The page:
World Travelling Guide
World Travelling Guide



Accommodation in Southern Africa and South Africa including accommodation in Western Cape, Eastern Cape, Northern Cape, Gauteng, Limpopo Province, North West Province, Free State, Kwazulu-Natal, Mpumalanga

List of Countries
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Mozambique Travelling Guide
Mozambique Travelling Guide

General background: Almost five centuries as a Portuguese colony came to a close with independence in 1975. Large-scale emigration by whites, economic dependence on South Africa, a severe drought, and a prolonged civil war hindered the country's development. The ruling party formally abandoned Marxism in 1989, and a new constitution the following year provided for multiparty elections and a free market economy. A UN-negotiated peace agreement with rebel forces ended the fighting in 1992.

Area comparative: Slightly less than twice the size of California.

Climate: Tropical to subtropical

Terrain: Mostly coastal lowlands, uplands in center, high plateaus in northwest, mountains in west

Population: 19,607,519

Ethnic groups: Indigenous tribal groups 99.66% (Shangaan, Chokwe, Manyika, Sena, Makua, and others), Europeans 0.06%, Euro-Africans 0.2%, Indians 0.08%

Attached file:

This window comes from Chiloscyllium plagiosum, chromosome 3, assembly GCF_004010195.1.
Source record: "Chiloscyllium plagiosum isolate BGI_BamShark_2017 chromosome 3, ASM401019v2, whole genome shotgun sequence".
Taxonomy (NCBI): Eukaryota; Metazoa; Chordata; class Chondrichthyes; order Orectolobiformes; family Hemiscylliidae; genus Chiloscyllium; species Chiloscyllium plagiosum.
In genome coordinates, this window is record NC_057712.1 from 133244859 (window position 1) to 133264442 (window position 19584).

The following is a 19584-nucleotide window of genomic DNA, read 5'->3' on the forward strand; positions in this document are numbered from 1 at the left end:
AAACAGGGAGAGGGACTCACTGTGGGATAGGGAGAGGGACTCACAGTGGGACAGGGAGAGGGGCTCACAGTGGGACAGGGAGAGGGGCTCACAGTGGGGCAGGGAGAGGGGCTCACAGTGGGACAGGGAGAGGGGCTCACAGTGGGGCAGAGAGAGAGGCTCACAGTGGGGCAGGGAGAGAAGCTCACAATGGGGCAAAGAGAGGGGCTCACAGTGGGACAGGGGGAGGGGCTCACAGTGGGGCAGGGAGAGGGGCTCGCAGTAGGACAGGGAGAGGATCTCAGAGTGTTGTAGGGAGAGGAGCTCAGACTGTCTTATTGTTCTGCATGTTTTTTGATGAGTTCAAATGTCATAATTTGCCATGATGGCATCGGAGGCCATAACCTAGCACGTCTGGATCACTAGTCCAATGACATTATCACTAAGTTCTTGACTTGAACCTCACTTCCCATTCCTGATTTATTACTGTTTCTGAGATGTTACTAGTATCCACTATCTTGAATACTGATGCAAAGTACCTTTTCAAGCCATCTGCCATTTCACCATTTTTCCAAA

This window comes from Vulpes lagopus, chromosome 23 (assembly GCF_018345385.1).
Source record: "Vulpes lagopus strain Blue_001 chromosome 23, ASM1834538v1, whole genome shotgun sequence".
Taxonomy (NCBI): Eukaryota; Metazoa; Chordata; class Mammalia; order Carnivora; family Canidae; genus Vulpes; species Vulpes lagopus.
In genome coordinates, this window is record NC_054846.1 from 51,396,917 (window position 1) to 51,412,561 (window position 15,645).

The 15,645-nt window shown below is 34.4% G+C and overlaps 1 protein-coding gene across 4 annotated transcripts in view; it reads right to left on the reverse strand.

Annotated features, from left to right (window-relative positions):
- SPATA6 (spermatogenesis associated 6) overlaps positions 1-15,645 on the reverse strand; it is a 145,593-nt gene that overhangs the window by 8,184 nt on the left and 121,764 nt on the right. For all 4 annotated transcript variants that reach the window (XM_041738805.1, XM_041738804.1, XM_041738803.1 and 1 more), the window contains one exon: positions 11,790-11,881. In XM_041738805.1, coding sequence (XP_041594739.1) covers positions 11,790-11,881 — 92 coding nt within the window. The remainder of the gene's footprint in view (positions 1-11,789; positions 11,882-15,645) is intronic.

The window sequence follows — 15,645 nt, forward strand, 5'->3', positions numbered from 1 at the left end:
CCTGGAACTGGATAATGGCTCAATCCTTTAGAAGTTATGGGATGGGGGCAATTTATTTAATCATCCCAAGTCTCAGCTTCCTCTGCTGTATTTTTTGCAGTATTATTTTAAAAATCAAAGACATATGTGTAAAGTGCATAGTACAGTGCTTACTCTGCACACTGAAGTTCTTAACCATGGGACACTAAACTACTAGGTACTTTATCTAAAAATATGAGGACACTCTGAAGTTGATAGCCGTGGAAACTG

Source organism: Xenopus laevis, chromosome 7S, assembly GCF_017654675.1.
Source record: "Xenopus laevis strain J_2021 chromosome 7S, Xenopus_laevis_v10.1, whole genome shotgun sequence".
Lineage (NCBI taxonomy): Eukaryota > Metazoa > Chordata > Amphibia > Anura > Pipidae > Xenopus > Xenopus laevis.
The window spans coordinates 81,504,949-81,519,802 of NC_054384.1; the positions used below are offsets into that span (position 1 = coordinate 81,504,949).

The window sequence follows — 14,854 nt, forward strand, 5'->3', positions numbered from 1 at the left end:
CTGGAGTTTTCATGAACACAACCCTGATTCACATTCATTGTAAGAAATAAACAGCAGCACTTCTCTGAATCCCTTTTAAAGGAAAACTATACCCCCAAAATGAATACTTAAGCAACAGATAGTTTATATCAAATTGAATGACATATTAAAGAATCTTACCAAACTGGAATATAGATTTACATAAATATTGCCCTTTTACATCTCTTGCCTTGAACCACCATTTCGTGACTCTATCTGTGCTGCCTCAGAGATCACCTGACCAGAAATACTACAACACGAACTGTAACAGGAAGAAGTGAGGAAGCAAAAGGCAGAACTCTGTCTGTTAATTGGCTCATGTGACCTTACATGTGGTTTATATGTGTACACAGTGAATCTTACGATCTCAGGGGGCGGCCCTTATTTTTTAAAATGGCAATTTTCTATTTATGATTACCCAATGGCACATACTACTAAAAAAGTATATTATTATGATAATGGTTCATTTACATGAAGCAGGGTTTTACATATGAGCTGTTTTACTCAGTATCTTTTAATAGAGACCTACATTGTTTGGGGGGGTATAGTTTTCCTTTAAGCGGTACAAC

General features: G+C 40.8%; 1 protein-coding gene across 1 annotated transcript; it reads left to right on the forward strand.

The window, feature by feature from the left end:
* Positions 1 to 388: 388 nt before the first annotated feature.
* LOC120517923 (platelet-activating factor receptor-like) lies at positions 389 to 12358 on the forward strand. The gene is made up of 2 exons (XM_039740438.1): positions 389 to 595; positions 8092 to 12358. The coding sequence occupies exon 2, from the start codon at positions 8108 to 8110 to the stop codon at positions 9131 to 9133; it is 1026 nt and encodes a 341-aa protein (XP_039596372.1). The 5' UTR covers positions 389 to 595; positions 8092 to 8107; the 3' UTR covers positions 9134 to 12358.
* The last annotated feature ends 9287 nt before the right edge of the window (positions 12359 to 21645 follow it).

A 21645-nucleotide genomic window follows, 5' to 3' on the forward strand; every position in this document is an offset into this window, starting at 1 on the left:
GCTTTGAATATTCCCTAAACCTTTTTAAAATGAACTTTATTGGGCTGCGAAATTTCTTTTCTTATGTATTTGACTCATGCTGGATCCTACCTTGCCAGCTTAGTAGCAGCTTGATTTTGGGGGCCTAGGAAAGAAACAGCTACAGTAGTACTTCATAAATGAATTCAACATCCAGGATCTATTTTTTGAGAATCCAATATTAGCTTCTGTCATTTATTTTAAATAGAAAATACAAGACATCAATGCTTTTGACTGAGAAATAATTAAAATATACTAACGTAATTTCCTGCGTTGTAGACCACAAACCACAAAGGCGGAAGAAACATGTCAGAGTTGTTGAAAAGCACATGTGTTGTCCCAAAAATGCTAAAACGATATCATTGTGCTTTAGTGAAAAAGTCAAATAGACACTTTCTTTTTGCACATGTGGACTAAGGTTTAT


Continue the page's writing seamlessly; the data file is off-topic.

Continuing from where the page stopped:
Religions: Indigenous beliefs 50%, Christian 30%, Muslim 20%

Language: Portuguese (official), indigenous dialects

Government type: Republic

Capital: Maputo

Legal system: Based on Portuguese civil law system and customary law.

Economic overview: At independence in 1975, Mozambique was one of the world's poorest countries. Socialist mismanagement and a brutal civil war from 1977-92 exacerbated the situation. In 1988, the government embarked on a series of dramatic macroeconomic reforms designed to stabilize the economy and reduce government participation. These steps combined with the political stability that has prevailed since the 1994 multi-party elections have led to dramatic improvements in the country's growth rate fuelled by foreign and domestic investments and donor assistance. Inflation was brought to single digits during the same period, although it has returned to double digits in 2000 and 2001. Foreign exchange rates have remained relatively stable. Fiscal reforms, including the introduction of a value-added tax and reform of the customs service, have improved the government's revenue collection abilities. In spite of these gains, Mozambique remains dependent upon foreign assistance for much of its annual budget, and the majority of the population remains below the poverty line. Subsistence agriculture continues to employ the vast majority of the country's workforce. A substantial trade imbalance persists, although it has diminished with the opening of the MOZAL aluminium smelter, the country's largest foreign investment project. Additional investment projects in titanium extraction/processing and garment manufacturing should further close the import/export gap. Mozambique's once substantial foreign debt has been reduced through forgiveness and rescheduling under the IMF's Heavily Indebted Poor Countries (HIPC) and Enhanced HIPC initiatives, and is now at a manageable level.

Communication/Telephone system: Fair system but not available generally.

Places of interest: Pristine beaches and lush plant growth on coastal areas.

Travel tips: It has been estimated that more than one million land mines - laid by both sides during the war - remain unexploded in Mozambique.